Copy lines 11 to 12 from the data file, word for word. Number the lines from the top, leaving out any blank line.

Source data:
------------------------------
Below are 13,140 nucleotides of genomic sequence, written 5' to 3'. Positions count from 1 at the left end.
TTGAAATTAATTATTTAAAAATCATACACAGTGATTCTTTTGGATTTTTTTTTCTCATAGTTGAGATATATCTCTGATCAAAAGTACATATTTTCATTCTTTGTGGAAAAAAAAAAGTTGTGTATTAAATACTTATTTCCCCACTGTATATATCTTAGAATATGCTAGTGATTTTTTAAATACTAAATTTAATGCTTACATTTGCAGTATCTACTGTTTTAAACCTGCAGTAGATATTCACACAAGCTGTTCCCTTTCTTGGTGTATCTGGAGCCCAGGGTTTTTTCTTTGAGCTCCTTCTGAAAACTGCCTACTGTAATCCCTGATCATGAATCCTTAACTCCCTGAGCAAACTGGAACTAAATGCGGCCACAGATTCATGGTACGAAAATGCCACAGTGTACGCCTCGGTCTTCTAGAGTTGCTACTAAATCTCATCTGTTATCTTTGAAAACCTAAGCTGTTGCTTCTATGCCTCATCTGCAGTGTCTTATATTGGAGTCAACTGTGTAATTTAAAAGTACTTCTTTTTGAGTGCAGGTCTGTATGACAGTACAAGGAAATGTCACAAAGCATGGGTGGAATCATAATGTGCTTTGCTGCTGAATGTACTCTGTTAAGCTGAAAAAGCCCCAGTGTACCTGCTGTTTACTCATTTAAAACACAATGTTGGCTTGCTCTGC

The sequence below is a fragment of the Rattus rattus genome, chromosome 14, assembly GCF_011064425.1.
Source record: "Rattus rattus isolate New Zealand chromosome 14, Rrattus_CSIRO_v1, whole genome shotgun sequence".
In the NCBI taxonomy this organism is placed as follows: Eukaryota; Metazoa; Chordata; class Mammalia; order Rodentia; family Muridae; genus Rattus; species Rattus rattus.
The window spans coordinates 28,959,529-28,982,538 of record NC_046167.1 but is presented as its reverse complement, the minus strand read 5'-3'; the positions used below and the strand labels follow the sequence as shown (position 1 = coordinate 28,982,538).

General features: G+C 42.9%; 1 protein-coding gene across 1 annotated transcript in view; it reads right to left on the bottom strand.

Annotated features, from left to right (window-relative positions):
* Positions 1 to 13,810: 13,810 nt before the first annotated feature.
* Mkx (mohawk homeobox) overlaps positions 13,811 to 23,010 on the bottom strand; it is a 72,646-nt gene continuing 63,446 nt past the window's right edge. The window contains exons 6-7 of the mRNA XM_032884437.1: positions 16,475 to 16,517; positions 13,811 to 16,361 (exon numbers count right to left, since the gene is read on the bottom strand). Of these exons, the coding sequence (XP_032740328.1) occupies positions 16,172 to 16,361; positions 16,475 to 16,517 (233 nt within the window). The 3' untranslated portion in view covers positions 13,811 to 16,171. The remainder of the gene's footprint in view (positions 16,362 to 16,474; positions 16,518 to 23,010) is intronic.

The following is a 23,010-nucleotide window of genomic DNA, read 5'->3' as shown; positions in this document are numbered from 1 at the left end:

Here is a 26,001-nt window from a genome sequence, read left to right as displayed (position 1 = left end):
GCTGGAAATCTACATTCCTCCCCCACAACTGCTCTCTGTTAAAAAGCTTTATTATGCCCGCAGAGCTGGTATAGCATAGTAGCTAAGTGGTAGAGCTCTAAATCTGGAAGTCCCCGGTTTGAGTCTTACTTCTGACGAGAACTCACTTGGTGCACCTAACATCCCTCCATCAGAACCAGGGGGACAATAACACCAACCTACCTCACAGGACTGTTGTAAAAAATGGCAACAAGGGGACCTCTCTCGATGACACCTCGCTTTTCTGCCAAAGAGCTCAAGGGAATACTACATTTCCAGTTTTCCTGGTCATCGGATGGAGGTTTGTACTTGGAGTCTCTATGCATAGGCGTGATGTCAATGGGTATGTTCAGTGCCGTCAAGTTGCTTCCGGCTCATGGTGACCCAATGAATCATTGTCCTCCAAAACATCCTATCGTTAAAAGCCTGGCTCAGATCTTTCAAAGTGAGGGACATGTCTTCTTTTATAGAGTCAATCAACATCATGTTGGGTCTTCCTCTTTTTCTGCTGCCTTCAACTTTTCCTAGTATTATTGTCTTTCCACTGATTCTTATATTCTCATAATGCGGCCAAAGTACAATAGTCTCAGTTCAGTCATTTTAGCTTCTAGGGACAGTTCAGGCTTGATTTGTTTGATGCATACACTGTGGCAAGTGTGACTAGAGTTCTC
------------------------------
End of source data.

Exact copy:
The following is a 23,010-nucleotide window of genomic DNA, read 5'->3' as shown; positions in this document are numbered from 1 at the left end:

Here is a 26,001-nt window from a genome sequence, read left to right as displayed (position 1 = left end):